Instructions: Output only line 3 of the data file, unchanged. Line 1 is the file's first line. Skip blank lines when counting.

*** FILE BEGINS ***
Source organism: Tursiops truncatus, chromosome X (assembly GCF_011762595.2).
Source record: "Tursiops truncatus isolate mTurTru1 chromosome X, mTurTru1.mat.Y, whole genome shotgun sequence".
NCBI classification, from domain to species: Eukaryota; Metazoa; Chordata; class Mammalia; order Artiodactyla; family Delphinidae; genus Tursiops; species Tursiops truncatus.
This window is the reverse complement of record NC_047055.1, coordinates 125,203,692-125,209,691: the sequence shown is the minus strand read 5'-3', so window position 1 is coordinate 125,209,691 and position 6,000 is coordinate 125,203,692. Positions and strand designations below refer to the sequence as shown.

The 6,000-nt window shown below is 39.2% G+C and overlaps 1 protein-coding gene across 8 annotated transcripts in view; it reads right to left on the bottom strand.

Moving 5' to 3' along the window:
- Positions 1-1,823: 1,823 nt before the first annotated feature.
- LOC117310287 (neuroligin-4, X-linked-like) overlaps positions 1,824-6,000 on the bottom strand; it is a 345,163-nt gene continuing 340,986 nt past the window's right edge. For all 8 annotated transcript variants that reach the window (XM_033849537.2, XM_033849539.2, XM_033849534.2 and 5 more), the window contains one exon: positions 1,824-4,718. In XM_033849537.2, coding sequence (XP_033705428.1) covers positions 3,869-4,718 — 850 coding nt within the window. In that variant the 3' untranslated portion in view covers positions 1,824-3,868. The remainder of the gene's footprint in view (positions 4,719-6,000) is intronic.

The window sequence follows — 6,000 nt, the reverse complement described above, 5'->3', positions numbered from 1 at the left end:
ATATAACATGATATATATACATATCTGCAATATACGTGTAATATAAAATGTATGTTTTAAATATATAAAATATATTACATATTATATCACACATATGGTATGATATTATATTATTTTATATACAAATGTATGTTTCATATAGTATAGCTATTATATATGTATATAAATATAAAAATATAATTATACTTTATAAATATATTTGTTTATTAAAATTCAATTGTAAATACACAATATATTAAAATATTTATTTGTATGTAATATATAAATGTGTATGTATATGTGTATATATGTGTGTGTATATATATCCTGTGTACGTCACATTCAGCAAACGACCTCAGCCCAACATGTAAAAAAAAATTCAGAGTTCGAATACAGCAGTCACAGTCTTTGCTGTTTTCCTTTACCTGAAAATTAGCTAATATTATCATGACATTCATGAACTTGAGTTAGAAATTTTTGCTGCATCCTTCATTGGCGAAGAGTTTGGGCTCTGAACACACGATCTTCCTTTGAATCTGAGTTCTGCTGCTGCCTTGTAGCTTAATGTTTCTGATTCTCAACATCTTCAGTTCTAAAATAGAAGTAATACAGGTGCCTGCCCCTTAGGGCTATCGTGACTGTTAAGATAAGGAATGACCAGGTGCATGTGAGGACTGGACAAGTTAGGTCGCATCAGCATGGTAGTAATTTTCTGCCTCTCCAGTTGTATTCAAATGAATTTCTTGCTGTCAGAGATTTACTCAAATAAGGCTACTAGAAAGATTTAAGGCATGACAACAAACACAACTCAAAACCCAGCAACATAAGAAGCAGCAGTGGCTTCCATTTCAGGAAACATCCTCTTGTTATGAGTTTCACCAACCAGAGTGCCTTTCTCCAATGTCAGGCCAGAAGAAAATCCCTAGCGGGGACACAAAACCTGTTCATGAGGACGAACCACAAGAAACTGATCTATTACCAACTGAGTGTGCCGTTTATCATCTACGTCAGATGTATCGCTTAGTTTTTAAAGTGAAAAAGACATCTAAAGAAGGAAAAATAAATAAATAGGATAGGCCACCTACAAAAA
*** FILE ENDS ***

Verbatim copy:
NCBI classification, from domain to species: Eukaryota; Metazoa; Chordata; class Mammalia; order Artiodactyla; family Delphinidae; genus Tursiops; species Tursiops truncatus.